We often think that admitting struggle is a sign of weakness, but we all struggle sometimes. We all get overwhelmed sometimes. We all need help sometimes. Acknowledging this is not a sign of weakness, but struggling alone is a choice to grow weak.

We all need each other. No one is an island. The good news is that people really do care. Think about it. If someone you know was hurting, would you offer your support? If someone you know got into a tough situation, would you help them find a solution? You’d probably want them to come to you–to know that you care and they can trust and depend on you.

Why not give them the opportunity to do the same for you? Why push yourself to your breaking point when there are people who’d be honored to help lighten your load?

If you’re carrying more than you can handle today, choose to let some of it go by letting someone else in. You may feel vulnerable asking for help, but wouldn’t the world be a better place if we all learned to depend on each other?

What we see is mainly what we look for.

Whatever you believe about people and the world, you will likely find proof to support it.

If you look for selfishness, you’ll find it. If you look for animosity you’ll find it. If you look for injustice, you’ll find it. If you’re invested in seeing the world this way, you can probably explain a lot of what you see with negative interpretations.

Conversely, if you look for good intentions, you’ll find them. If you look for loving gestures, you’ll find them. If you look for possibilities, you’ll find them.

Much of what we see is based on how we want to interpret things–whether we judge people or give them the benefit of the doubt; whether we play the victim or find opportunities in struggles.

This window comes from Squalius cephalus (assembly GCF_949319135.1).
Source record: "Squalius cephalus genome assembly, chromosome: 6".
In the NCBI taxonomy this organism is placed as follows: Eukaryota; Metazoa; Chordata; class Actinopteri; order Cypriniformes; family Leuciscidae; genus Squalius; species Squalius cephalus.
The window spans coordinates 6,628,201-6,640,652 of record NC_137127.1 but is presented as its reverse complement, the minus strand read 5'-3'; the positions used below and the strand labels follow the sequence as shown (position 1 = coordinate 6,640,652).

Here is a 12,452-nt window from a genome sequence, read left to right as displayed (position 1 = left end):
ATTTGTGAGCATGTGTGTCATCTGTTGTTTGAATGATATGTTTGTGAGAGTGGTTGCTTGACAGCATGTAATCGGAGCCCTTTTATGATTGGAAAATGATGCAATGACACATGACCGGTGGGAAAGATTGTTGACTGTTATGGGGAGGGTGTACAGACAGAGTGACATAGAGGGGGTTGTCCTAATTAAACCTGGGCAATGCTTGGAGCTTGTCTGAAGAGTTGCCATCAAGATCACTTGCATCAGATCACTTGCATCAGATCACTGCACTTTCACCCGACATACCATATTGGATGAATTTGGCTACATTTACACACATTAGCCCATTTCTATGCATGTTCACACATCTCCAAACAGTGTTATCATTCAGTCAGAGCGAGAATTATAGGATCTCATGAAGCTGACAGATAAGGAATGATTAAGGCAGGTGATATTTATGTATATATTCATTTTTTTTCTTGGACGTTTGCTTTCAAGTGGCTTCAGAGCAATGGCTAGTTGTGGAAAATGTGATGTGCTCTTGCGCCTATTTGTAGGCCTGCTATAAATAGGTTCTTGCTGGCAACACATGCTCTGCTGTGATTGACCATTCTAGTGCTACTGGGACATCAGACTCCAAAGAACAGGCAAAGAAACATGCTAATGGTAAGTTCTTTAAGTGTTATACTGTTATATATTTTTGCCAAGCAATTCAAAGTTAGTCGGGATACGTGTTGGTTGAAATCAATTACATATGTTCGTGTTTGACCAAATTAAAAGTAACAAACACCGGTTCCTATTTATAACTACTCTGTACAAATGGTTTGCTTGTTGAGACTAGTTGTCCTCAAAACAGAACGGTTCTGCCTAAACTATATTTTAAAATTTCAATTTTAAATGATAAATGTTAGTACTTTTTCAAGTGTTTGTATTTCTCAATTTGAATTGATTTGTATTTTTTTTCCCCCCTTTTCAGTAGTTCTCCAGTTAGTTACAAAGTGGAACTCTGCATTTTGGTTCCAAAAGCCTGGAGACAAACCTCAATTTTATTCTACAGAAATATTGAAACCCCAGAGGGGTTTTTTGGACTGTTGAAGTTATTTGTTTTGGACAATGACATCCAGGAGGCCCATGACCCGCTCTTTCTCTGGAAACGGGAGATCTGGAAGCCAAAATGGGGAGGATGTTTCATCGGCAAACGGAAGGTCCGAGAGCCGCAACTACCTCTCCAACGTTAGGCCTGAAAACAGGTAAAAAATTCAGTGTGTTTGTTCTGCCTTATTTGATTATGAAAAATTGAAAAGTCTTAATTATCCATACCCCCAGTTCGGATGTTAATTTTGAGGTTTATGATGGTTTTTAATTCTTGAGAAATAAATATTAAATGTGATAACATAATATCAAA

So the real question on any given day isn’t why you’re seeing what you’re seeing; it’s why you’re invested in that interpretation.

Today if you find yourself clinging to a negative story about a person or situation, ask yourself: What’s the payoff in holding onto this interpretation? Does it make you feel right? Or justified? Or safe? And more importantly: How might you be able to improve your state of mind or situation if you chose to see things differently?

The weak can never forgive. Forgiveness is the attribute of the strong.

Someone wronged you. Maybe they treated you thoughtlessly without your feelings or best interests in mind. Or maybe they hurt you with full awareness in a moment of anger orfrustration.

Your pride’s bruised, and your expectations destroyed. Why should you extend compassion to them when they didn’t offer you the same? Why should you reach out to them when you’re not the one who was wrong?

You could easily come up with a laundry list of excuses to stay righteous and unyielding. Unfortunately, no one benefits when you fester in anger, bitterness, or negativity–least of all, yourself.

It takes tremendous fortitude to acknowledge we all make mistakes and let go of your pain. The alternative is to hold it close to your heart, where you can feel right and hurt over and over again.

What kindness can you extend today to someone who awaits your forgiveness? If you feel resistant, why? What keeps you from forgiving?